As societies become more technically advanced and jobs require more expertise, young people are forced into a prolonged state of social marginality. Employment during adolescence could provide significant experiences for growth into later work roles, but most societies are not equipped to provide adolescents with meaningful work experience. In Youth Unemployment and Society, a group of historians, psychologists, economists and sociologists provide a cross-national examination of trends in youth unemployment and intervention strategies in the United States and Europe. Assessing the causes of aggregate societal unemployment rates, the authors address factors that make individuals more vulnerable to unemployment and consider the developmental consequences of this experience. The volume also examines how persistently high rates of youth unemployment affect society's values, beliefs, and institutions.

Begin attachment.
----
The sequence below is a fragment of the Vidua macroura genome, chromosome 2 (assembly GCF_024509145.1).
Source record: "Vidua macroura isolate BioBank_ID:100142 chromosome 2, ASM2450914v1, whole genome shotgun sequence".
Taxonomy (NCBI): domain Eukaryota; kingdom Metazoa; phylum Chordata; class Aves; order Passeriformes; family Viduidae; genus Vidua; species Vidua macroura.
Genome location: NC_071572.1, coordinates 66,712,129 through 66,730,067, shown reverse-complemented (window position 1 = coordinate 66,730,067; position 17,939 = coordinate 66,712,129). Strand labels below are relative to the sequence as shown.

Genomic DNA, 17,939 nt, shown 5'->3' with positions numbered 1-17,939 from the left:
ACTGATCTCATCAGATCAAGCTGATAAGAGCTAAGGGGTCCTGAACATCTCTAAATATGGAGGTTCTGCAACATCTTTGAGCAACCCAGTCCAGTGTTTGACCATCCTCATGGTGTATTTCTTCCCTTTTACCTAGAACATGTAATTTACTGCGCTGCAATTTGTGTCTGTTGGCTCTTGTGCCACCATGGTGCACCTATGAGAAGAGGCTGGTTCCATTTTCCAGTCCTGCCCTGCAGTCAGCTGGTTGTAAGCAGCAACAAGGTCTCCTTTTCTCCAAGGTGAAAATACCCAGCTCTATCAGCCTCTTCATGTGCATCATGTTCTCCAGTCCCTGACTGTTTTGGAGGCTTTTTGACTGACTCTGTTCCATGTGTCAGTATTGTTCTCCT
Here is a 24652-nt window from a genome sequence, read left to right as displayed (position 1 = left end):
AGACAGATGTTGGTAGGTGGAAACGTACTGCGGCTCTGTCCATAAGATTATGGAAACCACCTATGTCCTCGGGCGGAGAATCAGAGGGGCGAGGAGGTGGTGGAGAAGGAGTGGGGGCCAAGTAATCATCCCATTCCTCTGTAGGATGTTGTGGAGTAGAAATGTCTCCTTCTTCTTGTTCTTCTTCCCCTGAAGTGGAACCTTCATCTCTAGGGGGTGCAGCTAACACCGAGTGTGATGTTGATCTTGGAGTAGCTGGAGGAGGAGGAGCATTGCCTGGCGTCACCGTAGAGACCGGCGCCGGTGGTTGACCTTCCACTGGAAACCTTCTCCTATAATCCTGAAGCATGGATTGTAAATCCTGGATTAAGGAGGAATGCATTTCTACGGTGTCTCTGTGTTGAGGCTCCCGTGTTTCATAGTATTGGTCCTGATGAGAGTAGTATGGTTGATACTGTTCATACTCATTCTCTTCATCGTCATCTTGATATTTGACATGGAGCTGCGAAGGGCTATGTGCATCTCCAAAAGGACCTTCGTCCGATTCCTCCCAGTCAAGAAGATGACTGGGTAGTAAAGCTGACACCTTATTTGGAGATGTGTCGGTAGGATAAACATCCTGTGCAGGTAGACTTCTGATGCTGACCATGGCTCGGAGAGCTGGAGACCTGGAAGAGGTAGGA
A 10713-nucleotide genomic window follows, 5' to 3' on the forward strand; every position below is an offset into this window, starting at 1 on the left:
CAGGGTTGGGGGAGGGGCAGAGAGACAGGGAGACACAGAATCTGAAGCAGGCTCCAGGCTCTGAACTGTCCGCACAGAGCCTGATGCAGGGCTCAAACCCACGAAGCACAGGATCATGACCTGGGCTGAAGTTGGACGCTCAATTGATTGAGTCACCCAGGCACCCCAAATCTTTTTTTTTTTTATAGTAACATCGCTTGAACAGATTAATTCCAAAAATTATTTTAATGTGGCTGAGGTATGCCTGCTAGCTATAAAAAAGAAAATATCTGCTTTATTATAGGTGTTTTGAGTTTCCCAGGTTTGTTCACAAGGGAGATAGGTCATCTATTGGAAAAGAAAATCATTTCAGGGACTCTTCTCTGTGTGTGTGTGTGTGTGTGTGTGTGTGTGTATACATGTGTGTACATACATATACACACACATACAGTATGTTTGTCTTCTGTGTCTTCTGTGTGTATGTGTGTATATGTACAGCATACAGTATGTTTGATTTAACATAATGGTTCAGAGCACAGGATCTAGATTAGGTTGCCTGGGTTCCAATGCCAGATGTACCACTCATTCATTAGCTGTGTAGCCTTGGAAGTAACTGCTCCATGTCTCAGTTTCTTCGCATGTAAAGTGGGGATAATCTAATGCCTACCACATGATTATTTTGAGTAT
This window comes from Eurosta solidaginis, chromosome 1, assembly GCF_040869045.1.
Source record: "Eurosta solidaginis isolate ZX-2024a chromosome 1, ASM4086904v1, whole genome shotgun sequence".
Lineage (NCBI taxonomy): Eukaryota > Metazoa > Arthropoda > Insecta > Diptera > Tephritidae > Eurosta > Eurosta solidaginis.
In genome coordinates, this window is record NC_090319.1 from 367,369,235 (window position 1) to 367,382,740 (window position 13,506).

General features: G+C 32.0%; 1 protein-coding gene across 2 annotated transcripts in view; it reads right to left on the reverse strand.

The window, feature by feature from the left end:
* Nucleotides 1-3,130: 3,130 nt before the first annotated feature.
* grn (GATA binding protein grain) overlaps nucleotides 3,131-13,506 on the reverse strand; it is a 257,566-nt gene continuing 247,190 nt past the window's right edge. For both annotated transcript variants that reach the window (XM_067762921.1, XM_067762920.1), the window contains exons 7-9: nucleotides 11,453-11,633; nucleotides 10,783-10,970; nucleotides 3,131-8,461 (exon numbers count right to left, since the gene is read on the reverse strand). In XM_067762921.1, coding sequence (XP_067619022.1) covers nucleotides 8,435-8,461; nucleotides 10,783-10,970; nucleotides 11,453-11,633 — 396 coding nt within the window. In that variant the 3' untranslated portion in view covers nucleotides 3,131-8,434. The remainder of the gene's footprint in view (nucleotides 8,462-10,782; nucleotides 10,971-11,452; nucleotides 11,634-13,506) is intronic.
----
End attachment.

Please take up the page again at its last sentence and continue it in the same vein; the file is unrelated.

"The volume offers not only comprehensive reviews and interpretations of relevant literature, but also methodological and theoretical challenges to social scientists who work on these problems. The conclusions drawn throughout are well supported by the latest scientific research on the determining, mediating, and moderating factors affecting unemployment in Europe and North America. The book provides analyses of the success of national programs and systems designed to alleviate unemployment or prevent it from becoming a personal and societal problem." Leann M. Tigges, Contemporary Sociology